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Celebrity British hairdresser, Vidal Sassoon (1928-2012), was in an orphanage as a child. 

Vidal Sassoon was born in London to Jewish parents. After his parents separated and because of extreme poverty, Vidal and his younger brother were put into a Jewish orphanage at age five.

What I missed most was my mum. They only allowed me to see her once a month.

I ran away from the orphanage. I went to my dad…he got me back to the orphanage as quick as he could. And I could see there was no caring or love…I could tell that as he walked away, he’d passed me over to the authorities, that he already had something else on his mind. He didn’t even look back at me. And I think that moment was when I lost any love that I had for him. I never saw him again (Documentary).

Vidal Sassoon’s mother retrieved him from the orphanage at the age of eleven. During the war he was separated from her again. evacuated…

…with all the kids of London and sent to the country where we lived with cows and sheep for next few years (Documentary).

Foster care was a positive experience for Vidal.

As a young man he joined anti-fascist groups:

After the Holocaust you couldn’t just sit at home and allow those thugs, running around and screaming “we’ve gotta get rid of the yids.” They already got rid of six million (Documentary).

Vidal Sassoon subsequently spent a year in the new state of Israel from July 1948:

Before I went to Israel I didn’t know who I was. As a Jew you’re a minority in every European country. It was the first time I can truly say I found a sense of dignity as a human being (Documentary).

Vidal had begun working as an apprentice hairdresser at age fourteen, at the suggestion of his mother. He opened his first salon in 1954, but did not become famous until the 1960s when his ‘wash-and-wear’ short hairstyle, the ‘bob’ “became a sensation.”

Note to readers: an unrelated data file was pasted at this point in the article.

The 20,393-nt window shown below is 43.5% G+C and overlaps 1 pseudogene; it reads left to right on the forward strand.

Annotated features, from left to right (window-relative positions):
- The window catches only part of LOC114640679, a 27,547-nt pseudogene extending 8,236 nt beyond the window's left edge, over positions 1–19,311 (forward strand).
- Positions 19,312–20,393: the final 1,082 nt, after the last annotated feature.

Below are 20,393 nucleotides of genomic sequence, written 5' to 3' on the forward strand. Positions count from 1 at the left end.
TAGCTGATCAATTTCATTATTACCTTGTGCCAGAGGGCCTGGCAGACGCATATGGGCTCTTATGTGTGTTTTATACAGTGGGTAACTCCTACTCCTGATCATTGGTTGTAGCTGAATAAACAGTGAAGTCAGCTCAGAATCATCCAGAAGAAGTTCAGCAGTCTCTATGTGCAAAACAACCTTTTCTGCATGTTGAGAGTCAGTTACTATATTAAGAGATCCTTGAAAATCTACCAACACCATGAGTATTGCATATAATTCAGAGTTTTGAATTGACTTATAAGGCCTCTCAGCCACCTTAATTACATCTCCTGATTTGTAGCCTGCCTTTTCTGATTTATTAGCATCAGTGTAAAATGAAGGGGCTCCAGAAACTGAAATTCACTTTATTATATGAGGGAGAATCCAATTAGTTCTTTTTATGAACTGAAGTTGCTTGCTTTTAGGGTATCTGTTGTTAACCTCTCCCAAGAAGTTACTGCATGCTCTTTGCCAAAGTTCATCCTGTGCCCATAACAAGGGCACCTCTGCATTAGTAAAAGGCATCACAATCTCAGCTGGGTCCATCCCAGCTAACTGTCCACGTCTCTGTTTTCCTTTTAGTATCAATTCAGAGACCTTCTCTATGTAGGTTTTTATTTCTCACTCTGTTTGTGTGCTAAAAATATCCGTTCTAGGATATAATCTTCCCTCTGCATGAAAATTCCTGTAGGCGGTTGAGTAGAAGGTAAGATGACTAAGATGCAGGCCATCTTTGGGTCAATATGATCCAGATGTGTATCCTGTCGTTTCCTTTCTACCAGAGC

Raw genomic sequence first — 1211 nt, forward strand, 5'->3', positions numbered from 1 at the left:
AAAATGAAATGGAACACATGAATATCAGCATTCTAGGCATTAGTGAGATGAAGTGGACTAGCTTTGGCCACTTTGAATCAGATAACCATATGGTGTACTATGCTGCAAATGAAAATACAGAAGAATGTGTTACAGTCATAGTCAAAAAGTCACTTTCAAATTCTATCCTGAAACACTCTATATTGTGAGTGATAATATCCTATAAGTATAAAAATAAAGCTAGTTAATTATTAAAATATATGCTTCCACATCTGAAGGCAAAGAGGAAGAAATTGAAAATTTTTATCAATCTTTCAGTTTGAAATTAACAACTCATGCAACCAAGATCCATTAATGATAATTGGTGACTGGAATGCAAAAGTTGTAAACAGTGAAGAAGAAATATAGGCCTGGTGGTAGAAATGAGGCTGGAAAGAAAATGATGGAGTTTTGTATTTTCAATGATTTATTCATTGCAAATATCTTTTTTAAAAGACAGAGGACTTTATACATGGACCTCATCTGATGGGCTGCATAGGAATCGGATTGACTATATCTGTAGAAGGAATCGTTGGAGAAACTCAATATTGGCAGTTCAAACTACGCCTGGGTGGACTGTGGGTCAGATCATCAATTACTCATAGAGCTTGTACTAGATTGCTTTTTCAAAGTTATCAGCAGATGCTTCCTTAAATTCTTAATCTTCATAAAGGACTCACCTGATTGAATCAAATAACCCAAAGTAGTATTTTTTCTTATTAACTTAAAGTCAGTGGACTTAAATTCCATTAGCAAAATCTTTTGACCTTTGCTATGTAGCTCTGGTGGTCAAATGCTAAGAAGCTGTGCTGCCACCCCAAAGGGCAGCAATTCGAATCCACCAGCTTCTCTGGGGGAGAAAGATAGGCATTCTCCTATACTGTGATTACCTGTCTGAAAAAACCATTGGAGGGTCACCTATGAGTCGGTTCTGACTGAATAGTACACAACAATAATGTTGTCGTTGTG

There were times in the Sixties and Seventies when the press were literally camped outside my Bond Street salon, snapping the new haircuts as they walked out of the door, even photographing the staff themselves wearing the latest looks. In our heyday we were chased down the street, followed by a pack of screaming girls (Sassoon).

With his London salon a “hive of beautiful people”, Sasson went on to open salons in New York and Beverley Hills, eventually operating more than twenty salons. In addition, Sassoon created hair products such as shampoo and conditioner, selling them under his name. 

“He was the creator of sensual hair,” John Barrett, founder of the John Barrett Salon at Bergdorf Goodman, said Wednesday. “This was somebody who changed our industry entirely, not just from the point of view of cutting hair but actually turning it into a business. He was one of the first who had a product line bought out by a major corporation” (Weber). 

In 1983, Sassoon sold his brand to Richardson Vicks who on-sold it to Proctor & Gamble two years later. At the time, the brand was reportedly generating $110 million every year. In 2003, Sassoon sued Proctor & Gamble for “destroying” his brand. 

Vidal Sassoon was made CBE (Commander of the Most Excellent Order of the British Empire) in 2009 and was the subject of a 2010 documentary, Vidal Sassoon: The Movie directed by Craig Teper.


Brown, Rachel. “Vidal Sassoon, Famed Hairdresser.” WWD: Women’s Wear Daily, vol. 203, no.97 (2012):8. 

Iley, Chrissy. “Vidal Sassoon interview.”, 16 May 2011. 

Sassoon, Vidal. Vidal, London, UK: Pan Books, 2010. 

Vidal Sasson: The Movie. 

Weber, Bruce. “Vidal Sassoon, Hairdresser and Trendsetter, Dies at 84.” The New York Times, 10 May 2012. 

Image available here.